How much was I into Living Colour‘s 1998 debut album, Vivid? I was willing to go to a concert with my mother just because Living Colour was the opening band.
Sure, you think, that doesn’t sound so bad. But at 19, going to a Rolling Stones concert with my mother and two of her friends was the pinnacle of things I definitely didn’t want to do. And yet, I girded myself for the inevitable embarrassing spectacle of my mother screaming her head off in public at Mick Jagger, just so I’d get to catch like 40 minutes of Living Colour from nosebleed seats. Yeah, it was worth it.
If you’ve been following along at home with my top 100, it should come as no surprise that my introduction to Living Colour came from MTV. “Cult of Personality,” a powerful song that has some amazing guitar shredding by Vernon Reid, and amazing vocals by Corey Glover. “Cult” was every bit as hard as other metal bands of the era, but managed to remain accessible at the same time.
Spoiler alert: Many of the tracks on Vivid are along the same vein – melodic as all hell, but also full of hard-core guitar work courtesy of Reid, and complex and interesting bass and drums.
That’s not to say there’s no respite on the album. “Broken Hearts” is the album’s standout love song that takes down the volume and lets Muzz Skillings bass work shine a bit. But it’s not the cookie-cutter 80s power ballad that most hard rock bands had to serve up on cue to make the fans and labels happy.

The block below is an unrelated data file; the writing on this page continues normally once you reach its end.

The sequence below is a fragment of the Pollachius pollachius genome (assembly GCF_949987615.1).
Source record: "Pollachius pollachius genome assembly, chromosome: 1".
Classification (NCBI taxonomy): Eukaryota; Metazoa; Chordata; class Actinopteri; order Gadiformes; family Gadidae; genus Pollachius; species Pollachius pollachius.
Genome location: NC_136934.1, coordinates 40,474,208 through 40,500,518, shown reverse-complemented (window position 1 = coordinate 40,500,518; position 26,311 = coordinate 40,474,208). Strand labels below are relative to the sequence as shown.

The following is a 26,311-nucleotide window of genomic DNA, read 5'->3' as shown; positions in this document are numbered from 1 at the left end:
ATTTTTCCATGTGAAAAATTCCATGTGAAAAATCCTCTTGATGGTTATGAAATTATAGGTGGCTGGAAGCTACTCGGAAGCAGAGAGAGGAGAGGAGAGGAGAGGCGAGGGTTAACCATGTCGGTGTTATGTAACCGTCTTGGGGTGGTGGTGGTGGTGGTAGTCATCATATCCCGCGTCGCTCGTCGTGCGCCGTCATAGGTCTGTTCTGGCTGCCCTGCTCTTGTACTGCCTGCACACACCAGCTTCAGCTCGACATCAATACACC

What Vivid has that many metal albums lacked, aside from a social conscience and vocalist with honest-to-goodness range and delivery, is a dexterity and complexity that holds up over hundreds of listens. A little funk, some hip-hop/rap for good measure, and a set of songs that are in no way formulaic.
The only cut on the album that I’d cut, if forced, is “What’s Your Favorite Color?” – it clocks in under two minutes, and is fine but forgettable.
Vivid closes with “Which Way to America?”, a song that calls out the disparity between white and black America – a gap that, sadly, hasn’t really closed in nearly 30 years since Vivid hit shelves. Here, Glover really goes into metal mode, tearing into the chorus while the rest of the band burns the track to the ground.
I also enjoyed 1993’s Stain, and have checked a few of the band’s later albums – but none have hit the spot quite so thoroughly as Vivid. This one is a gem, and it’s a worth a listen for anyone who enjoys intelligent hard rock.